CHICAGO — At least three passengers on an earlier leg of USAir Flight 427 complained of strange noises before the jet took off on its final, fatal flight, a lawyer representing victims' families said.
Philip H. Corboy, a lawyer suing USAir on behalf of some of the families, said reports of complaints were filed Thursday in depositions in federal court.
The three passengers said they had heard an odd noise during the Sept. 8 flight from Charlotte, N.C., to Chicago, he said.
The jet left Chicago for Pittsburgh, Pa., later that day and crashed a few miles from the Pittsburgh airport, killing all 132 people aboard. Investigators have not determined the cause.
The type of noise the passengers said they heard was not detailed in the depositions.
USAir's chief maintenance foreman in Chicago, Gerald E. Fox, was told about a report of unusual noise but allowed the plane to take off without investigating because the pilot told him the craft was fine, USAir spokesman Richard Weintraub said Sunday.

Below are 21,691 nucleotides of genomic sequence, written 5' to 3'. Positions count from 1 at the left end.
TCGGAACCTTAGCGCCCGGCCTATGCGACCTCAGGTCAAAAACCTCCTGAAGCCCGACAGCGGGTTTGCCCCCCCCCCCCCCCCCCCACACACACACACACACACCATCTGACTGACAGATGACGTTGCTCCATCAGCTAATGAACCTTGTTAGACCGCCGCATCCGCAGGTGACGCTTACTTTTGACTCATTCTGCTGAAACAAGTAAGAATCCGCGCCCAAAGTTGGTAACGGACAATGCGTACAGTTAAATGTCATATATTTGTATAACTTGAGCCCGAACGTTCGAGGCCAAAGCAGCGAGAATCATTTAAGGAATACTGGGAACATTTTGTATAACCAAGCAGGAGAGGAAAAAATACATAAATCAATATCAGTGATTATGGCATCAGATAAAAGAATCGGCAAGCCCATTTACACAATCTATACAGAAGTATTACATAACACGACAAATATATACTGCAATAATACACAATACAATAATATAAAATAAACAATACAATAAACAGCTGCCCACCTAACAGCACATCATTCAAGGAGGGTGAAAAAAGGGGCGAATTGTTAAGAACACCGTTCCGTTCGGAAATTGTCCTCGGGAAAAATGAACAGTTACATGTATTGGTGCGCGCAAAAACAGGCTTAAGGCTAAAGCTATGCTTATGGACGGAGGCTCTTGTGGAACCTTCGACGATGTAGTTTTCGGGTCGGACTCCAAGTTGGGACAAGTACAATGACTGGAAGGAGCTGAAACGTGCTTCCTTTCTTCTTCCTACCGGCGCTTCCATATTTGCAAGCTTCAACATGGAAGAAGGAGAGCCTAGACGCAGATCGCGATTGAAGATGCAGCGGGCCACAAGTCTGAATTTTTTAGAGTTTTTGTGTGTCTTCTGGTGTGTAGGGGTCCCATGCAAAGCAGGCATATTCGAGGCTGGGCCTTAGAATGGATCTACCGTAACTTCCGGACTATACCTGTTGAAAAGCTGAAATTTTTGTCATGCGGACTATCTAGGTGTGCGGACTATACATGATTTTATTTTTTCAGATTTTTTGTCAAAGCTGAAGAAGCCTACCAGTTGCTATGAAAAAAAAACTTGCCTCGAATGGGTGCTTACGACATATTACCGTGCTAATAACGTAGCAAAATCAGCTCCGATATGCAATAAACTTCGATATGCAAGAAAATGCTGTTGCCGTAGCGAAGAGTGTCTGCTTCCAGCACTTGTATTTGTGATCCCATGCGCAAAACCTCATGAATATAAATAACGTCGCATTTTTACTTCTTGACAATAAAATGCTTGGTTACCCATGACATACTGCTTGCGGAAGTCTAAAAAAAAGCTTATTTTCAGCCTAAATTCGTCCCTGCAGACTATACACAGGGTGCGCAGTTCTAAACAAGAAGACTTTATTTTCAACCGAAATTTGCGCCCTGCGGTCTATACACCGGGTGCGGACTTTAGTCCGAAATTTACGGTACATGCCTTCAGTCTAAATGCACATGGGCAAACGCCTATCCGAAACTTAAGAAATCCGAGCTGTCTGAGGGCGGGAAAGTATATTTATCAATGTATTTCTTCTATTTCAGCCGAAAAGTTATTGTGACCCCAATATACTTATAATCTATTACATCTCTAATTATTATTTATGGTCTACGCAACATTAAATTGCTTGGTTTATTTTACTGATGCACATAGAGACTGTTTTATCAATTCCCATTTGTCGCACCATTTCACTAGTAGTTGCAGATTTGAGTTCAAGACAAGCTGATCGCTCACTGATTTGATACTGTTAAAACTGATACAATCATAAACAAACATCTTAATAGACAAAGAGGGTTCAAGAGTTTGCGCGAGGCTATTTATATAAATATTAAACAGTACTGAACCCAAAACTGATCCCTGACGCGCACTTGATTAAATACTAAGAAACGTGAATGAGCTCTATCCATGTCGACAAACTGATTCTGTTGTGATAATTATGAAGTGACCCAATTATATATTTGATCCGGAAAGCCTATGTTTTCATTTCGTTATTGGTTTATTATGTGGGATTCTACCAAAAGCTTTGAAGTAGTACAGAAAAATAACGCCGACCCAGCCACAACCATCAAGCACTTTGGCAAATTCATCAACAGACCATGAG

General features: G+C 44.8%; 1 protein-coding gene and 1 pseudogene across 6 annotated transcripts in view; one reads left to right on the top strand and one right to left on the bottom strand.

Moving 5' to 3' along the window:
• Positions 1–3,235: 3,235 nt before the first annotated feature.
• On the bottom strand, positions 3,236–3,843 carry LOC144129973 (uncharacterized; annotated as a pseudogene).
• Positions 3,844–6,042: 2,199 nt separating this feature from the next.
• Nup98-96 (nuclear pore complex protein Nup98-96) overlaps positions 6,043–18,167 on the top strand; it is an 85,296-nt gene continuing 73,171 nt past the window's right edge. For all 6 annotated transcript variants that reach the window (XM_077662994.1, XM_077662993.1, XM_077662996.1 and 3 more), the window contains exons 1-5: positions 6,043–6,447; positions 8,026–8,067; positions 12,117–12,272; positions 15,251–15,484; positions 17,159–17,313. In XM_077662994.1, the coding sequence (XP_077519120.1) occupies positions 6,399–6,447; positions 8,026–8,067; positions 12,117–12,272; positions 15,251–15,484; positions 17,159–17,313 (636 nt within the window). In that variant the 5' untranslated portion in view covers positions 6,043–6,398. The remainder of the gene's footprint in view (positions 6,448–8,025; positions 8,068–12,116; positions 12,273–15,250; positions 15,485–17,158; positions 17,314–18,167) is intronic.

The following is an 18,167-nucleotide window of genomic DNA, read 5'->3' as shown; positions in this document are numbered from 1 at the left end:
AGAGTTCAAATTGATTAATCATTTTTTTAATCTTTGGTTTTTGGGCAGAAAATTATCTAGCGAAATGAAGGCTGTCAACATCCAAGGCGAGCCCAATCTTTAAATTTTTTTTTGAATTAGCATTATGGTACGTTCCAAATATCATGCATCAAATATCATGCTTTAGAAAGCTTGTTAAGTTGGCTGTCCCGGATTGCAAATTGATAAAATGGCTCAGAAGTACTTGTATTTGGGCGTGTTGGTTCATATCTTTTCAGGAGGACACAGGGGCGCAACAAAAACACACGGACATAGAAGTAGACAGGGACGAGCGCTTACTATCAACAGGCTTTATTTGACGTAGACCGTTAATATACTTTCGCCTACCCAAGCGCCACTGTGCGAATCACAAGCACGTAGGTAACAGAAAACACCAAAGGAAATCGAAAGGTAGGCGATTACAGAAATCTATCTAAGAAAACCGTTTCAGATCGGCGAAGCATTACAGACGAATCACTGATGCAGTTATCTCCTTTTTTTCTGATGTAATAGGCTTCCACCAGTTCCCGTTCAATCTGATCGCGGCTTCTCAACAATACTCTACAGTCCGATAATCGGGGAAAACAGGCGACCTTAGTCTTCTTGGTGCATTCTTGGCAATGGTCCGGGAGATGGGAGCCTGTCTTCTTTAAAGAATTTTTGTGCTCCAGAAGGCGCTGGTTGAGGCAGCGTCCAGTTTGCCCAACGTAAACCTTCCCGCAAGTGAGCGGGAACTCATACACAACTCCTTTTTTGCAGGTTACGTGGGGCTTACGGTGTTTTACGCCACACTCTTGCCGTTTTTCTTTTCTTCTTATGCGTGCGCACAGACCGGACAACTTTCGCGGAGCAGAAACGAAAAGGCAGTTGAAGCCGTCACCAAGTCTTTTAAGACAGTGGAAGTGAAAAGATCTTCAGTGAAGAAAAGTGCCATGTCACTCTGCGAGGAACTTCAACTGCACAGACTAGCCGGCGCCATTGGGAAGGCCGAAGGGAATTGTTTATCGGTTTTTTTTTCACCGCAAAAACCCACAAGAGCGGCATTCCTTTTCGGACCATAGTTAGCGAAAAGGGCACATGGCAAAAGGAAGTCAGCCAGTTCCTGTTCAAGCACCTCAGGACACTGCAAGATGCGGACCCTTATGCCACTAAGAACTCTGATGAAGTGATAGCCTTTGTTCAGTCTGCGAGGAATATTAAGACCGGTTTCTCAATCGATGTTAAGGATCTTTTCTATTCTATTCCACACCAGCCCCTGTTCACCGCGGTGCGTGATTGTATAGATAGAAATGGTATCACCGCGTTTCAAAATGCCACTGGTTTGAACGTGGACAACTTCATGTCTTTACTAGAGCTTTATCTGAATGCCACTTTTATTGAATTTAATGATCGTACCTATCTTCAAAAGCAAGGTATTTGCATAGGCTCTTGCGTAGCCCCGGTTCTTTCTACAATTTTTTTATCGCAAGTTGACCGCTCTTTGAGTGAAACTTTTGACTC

Fox is a defendant in the lawsuit filed by Corboy on behalf of some victims' families, along with USAir and Boeing Co.
Weintraub said the jet had two routine preflight checks before taking off for Pittsburgh.
Also Sunday, USAir announced it has hired a retired commander of U.S. air forces in Europe to become the airline's new vice president of corporate safety.
Robert C. Oaks, 58, left his military post earlier this year, ending a 35-year career. He also is a former chief of the Air Force's training organization, the Air Training Command. He starts Dec. 1.